I never had the privilege of meeting Brother O’Callaghan or any of the dozens of other brother Knights who were killed on 9/11 as first responders or otherwise. But I have thought about them often. I was told that Lt. O’Calla-ghan had the habit of leaving little messages for his wife and children before he left for work in the morning; often he would write simply “I love you.” I believe he was helping to build a culture of life and civilization of love every day of his life as a Knight and firefighter. Each of us has that same choice to make. Do we have the courage to make that choice? The book draws inspiration — as do I — from the dedication and sacrifices of many Knights.
One chapter addresses the role of the family in transforming and shaping the culture. Why is the breakdown of the family today so significant?
Like the classical philosophers, the Catholic Church has always understood the family, not the individual, to be the most basic cell of the society. In fact, the Church goes a step further and sees the family founded on Christian marriage as a “domestic church,” with an indispensable role in evangelization and the formation of Christian character. The family stands at the center of building a culture of life, and the fate of all of humanity is intimately tied to it. For this reason, perhaps now more than ever, there is a need for Catholics to be witnesses of the beauty and indissolubility of authentic married love. Strengthening Catholic family life is one of the great contributions of our Order to society.
The prevalence today of divorce, cohabitation, contraception and adultery can be traced, in part, to false ideas about the nature of human love and freedom, and even to false ideas about God. The central mystery of our faith and Christian life is the doctrine of the Trinity, which tells us that God is an eternal communion of divine Persons, a communion of love. Because we are created, as Genesis says, in God’s “image and likeness,” we are not merely isolated “individuals” but fundamentally in relationship with others. Moreover, who we are as men and women has its source in the Trinitarian mystery, and every person is created with an innate vocation to love. This reality has vast implications with regard to both our most intimate relationships and all of society.
In another chapter you comment on an elite group of international political, business and intellectual leaders annually at the World Economic Forum in Davos, Switzerland, and how their meetings are shaping much of life today. In another chapter, you recount walking past a group of day laborers in a plaza in Mexico City. In a sense, these are the stark contrasts of the effects of globalization. What role do we have in bringing these two seemingly disparate realities closer together?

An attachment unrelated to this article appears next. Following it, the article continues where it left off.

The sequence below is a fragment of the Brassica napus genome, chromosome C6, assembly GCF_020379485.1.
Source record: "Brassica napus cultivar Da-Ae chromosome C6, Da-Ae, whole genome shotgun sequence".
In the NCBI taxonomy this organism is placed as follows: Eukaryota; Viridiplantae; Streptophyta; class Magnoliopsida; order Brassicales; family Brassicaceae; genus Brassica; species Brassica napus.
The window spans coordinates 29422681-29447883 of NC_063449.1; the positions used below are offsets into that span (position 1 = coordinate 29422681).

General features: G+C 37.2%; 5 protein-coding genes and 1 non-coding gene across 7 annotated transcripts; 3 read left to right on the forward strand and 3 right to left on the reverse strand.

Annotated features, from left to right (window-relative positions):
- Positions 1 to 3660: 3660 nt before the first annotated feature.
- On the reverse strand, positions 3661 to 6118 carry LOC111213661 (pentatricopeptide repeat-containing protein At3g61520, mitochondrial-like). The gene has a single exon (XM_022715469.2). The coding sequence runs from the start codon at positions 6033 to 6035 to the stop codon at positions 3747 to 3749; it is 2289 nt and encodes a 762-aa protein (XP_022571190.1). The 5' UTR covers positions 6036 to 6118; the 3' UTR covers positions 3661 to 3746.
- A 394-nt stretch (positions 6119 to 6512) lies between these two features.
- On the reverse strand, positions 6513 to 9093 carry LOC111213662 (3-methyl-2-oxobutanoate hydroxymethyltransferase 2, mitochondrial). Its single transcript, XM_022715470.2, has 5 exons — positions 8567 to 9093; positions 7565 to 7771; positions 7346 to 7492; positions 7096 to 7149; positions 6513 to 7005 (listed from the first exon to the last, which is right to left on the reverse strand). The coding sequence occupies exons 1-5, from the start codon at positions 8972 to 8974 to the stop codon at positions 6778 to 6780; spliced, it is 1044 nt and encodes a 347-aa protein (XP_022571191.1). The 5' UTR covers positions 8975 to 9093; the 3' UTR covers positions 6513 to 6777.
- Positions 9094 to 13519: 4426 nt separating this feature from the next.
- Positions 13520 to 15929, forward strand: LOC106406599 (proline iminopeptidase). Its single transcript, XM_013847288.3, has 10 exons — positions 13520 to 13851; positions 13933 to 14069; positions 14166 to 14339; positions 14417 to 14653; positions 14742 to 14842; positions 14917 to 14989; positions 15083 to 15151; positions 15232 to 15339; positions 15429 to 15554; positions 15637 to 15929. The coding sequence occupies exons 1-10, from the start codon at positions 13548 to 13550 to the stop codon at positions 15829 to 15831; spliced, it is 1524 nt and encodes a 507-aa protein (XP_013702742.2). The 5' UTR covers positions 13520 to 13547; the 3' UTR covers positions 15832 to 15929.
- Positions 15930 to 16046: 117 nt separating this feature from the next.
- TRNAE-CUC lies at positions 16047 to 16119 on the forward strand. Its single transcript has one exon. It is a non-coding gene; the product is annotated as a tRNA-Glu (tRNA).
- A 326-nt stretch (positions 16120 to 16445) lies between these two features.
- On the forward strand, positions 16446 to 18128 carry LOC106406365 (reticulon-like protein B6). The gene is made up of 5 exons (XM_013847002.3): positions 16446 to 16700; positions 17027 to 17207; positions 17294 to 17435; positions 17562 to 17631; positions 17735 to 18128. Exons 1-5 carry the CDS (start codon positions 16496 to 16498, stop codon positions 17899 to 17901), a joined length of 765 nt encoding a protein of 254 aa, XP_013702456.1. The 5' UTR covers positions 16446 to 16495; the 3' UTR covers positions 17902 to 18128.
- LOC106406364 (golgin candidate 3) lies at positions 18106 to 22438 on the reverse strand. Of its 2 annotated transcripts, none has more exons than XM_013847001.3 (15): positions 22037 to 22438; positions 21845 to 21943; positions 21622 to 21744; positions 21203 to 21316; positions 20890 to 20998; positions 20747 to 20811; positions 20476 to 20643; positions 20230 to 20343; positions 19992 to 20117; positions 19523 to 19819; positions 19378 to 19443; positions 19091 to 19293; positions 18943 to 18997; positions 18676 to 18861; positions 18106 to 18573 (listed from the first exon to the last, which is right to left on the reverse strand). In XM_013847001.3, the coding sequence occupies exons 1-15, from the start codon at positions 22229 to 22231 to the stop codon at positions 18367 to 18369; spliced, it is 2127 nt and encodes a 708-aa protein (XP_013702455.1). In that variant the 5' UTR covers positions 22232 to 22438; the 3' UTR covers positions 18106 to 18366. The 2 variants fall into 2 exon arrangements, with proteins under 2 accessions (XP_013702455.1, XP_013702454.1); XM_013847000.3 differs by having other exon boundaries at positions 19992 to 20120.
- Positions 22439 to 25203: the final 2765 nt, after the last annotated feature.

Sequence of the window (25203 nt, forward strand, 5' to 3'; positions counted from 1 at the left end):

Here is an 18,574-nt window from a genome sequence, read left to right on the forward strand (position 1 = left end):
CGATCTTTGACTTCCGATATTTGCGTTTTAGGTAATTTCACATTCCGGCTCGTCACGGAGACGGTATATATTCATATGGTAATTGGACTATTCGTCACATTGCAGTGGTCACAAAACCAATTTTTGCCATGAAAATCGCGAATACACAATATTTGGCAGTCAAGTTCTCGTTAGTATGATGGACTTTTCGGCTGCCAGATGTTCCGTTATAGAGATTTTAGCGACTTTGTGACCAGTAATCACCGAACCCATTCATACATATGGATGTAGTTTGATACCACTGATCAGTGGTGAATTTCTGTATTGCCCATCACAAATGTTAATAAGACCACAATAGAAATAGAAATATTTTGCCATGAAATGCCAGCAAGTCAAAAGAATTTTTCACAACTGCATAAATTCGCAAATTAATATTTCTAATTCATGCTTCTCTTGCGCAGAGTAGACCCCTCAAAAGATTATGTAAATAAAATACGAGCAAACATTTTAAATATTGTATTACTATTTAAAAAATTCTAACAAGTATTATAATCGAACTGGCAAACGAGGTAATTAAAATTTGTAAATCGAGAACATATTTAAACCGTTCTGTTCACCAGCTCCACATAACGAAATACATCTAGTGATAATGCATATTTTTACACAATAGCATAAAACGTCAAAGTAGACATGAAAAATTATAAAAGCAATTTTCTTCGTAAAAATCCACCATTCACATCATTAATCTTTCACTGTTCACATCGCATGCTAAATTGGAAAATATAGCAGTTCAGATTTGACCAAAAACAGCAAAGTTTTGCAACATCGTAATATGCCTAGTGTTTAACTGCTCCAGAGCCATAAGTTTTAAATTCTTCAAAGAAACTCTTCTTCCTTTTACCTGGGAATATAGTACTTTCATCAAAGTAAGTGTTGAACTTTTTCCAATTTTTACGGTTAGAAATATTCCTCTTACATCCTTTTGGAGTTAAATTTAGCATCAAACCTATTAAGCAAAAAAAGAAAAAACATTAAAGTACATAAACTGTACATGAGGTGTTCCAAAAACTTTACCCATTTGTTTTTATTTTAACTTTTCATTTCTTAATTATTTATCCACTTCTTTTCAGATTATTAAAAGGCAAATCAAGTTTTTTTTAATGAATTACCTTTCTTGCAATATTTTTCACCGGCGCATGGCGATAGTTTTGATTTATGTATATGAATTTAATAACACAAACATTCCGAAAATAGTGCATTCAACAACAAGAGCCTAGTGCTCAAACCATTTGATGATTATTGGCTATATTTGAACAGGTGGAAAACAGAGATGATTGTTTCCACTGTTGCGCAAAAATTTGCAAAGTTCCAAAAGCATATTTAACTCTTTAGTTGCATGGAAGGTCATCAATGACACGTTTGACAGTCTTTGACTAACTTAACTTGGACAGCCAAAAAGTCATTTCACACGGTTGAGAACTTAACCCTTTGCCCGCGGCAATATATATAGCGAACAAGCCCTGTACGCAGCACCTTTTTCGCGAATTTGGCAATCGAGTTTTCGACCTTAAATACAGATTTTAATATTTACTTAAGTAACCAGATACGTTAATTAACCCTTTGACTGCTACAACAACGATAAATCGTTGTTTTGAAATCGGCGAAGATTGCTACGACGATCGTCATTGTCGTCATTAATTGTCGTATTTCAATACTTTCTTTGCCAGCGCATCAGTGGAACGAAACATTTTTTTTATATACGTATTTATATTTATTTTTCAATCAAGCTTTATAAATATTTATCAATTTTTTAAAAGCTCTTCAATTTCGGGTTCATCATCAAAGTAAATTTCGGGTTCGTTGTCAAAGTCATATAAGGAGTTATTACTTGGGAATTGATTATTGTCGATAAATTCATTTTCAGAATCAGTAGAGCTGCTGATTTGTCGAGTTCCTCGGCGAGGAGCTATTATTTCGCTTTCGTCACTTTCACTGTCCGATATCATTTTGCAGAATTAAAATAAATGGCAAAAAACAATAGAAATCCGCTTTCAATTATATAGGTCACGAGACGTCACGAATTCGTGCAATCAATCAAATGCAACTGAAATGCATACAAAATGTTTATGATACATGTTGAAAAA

There is no reason why Catholics cannot build upon the foundation of the Church’s landmark teachings on the “gospel of work” explained in encyclicals like Rerum Novarum and Laborem Exercens to dramatically influence the future course of globalization. The great social encyclicals have told us that when business is viewed in terms of mere short-term profitability, morality and humaneness may never look advantageous.
Let’s consider the situation from the standpoint of the number of persons on the planet living in dire poverty — living on less than $2 per day. At the end of the 20th century, that was nearly 1 billion persons and approximately 300 million lived on less than $1. Helping them can only proceed in the long term when it is based upon spiritual and moral values.
Pope Paul VI insisted that we must work for economic and social transformation from less human conditions to truly human ones. Catholics especially should not permit the discussion of globalization to continue in terms of a false choice between material progress versus moral values.
Undoubtedly globalization will continue. What remains to be seen is whether Catholics and especially those in business and government will choose to adopt as that ethical criteria “serving the human person, created in the image and likeness of God.” Our answer to that question will make all the difference. Here again the Knights of Columbus provides a great example through our insurance program of a person-centered approach to business.
Indeed, the theme of the human dignity is one you often return to throughout the book. You suggest there has been an ideological shift in our culture, in its permission of things such as abortion and euthanasia.
The atrocities of the last century, such as what occurred at the Nazi death camps, are in a certain sense beyond comprehension. But the philosophical ideas that led to such horrors are also at the root of our current “culture of death.”